Creatively Yours


Taiwanese people on the surface are interested in logical and most importantly high-profit, low-risk solutions to life’s problems. Safety and income are prioritised as more important than happiness and relaxation, especially for young people who are expected to work 60 hour weeks to show their vigilance in supporting their family.


In my random sampling of friends and acquaintances I regularly make suggestions that I hope they will take time for themselves to relax and enjoy being young. Of course we all have different things that make us happy, but I have a diverse portfolio of interests that make me happy and I try to share some of these with them.


I am a patron of the arts, a poor patron, but a patron just the same. I like music events, films, biking, running, hiking, photography, reading, writing, baking, cooking, traveling and more recently painting. It’s easy to find a mutual interest, but it is a little difficult to find a way we can both enjoy that interest in execution. They usually want to be orderly and well-planned in advanced, and I want to do things on the fly.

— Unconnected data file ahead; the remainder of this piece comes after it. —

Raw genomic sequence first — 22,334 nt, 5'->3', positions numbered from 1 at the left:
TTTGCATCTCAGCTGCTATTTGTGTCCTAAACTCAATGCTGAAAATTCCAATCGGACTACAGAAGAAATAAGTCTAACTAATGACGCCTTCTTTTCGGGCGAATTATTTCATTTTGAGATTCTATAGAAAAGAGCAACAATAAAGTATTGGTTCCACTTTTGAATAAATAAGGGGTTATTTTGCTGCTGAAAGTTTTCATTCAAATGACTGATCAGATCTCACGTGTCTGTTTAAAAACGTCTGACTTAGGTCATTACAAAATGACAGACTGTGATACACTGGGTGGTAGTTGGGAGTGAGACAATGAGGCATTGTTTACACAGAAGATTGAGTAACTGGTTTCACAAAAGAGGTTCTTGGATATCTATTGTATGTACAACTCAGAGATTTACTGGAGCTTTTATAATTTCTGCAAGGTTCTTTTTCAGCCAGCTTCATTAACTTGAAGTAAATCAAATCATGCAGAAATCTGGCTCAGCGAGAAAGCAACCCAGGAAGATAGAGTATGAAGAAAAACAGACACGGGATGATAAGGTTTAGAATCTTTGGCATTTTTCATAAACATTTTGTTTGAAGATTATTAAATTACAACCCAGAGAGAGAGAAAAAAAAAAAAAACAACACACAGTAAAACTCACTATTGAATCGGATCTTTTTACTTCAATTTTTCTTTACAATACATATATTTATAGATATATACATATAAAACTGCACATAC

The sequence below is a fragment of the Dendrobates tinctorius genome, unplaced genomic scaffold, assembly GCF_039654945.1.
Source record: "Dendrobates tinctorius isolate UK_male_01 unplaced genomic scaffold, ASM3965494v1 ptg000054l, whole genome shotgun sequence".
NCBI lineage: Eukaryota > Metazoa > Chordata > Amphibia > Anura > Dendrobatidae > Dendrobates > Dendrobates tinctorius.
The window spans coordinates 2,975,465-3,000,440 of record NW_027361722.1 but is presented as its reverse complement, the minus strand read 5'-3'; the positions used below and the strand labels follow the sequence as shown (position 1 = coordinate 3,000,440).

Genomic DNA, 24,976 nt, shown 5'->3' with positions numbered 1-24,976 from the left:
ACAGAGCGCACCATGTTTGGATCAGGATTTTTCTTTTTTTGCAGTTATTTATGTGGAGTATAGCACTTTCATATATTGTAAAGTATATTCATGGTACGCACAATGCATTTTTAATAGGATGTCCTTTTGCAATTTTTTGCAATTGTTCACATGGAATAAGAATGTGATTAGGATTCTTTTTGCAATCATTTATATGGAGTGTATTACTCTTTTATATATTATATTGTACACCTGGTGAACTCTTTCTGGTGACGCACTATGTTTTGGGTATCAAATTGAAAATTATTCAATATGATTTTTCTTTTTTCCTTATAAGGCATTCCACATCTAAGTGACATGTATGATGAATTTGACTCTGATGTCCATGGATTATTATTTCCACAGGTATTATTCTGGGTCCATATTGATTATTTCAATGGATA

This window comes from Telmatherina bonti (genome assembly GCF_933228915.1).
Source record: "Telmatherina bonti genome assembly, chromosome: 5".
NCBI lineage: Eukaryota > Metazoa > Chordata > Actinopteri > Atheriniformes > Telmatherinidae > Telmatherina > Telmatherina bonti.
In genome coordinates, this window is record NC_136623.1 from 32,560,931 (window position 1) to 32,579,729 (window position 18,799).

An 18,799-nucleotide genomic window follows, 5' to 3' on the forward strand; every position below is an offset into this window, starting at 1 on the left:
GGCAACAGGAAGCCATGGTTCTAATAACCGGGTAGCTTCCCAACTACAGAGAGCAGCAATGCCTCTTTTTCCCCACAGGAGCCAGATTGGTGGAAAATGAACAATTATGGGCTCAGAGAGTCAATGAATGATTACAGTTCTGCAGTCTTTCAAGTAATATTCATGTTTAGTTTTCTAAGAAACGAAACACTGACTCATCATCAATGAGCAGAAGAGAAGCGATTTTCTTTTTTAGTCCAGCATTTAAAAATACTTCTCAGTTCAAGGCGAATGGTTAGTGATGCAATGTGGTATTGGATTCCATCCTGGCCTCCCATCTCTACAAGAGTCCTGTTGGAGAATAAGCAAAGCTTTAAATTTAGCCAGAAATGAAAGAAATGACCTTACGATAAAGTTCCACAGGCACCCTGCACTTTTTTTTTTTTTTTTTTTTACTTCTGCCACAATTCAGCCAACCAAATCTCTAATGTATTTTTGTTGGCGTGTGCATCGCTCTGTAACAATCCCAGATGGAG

Last Sunday, one of my Taiwanese friends organized an art in the park event. The premise is pretty simple, he went to the museum and was inspired to have a group painting in the park…with feet. He went and bought canvas, paint trays and some kind of latex-based paints. When my Taiwanese friends start a new hobby the start  by going shopping to buy all the “necessary” equipment.